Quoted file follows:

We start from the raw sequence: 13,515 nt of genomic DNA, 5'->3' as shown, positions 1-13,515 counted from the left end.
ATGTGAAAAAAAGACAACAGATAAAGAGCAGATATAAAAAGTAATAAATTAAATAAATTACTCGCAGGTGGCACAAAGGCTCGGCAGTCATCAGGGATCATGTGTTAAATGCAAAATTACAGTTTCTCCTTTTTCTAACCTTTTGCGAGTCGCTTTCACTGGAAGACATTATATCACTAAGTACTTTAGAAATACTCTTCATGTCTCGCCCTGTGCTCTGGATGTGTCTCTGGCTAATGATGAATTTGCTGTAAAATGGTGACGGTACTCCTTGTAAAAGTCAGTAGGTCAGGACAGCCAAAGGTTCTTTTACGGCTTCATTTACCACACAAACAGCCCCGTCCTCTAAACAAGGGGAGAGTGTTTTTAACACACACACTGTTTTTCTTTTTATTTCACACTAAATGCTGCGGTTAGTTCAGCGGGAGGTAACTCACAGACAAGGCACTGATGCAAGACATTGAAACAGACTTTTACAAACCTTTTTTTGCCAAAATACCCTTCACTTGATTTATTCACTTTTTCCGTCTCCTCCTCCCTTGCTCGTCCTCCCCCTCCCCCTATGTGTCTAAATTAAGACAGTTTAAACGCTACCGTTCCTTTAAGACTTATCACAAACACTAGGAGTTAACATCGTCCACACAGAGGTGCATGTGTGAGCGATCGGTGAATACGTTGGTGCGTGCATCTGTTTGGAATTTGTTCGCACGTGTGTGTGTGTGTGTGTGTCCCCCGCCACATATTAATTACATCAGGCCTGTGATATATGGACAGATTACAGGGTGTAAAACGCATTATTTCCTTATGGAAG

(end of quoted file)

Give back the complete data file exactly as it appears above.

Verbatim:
We start from the raw sequence: 13,515 nt of genomic DNA, 5'->3' as shown, positions 1-13,515 counted from the left end.
ATGTGAAAAAAAGACAACAGATAAAGAGCAGATATAAAAAGTAATAAATTAAATAAATTACTCGCAGGTGGCACAAAGGCTCGGCAGTCATCAGGGATCATGTGTTAAATGCAAAATTACAGTTTCTCCTTTTTCTAACCTTTTGCGAGTCGCTTTCACTGGAAGACATTATATCACTAAGTACTTTAGAAATACTCTTCATGTCTCGCCCTGTGCTCTGGATGTGTCTCTGGCTAATGATGAATTTGCTGTAAAATGGTGACGGTACTCCTTGTAAAAGTCAGTAGGTCAGGACAGCCAAAGGTTCTTTTACGGCTTCATTTACCACACAAACAGCCCCGTCCTCTAAACAAGGGGAGAGTGTTTTTAACACACACACTGTTTTTCTTTTTATTTCACACTAAATGCTGCGGTTAGTTCAGCGGGAGGTAACTCACAGACAAGGCACTGATGCAAGACATTGAAACAGACTTTTACAAACCTTTTTTTGCCAAAATACCCTTCACTTGATTTATTCACTTTTTCCGTCTCCTCCTCCCTTGCTCGTCCTCCCCCTCCCCCTATGTGTCTAAATTAAGACAGTTTAAACGCTACCGTTCCTTTAAGACTTATCACAAACACTAGGAGTTAACATCGTCCACACAGAGGTGCATGTGTGAGCGATCGGTGAATACGTTGGTGCGTGCATCTGTTTGGAATTTGTTCGCACGTGTGTGTGTGTGTGTGTGTCCCCCGCCACATATTAATTACATCAGGCCTGTGATATATGGACAGATTACAGGGTGTAAAACGCATTATTTCCTTATGGAAG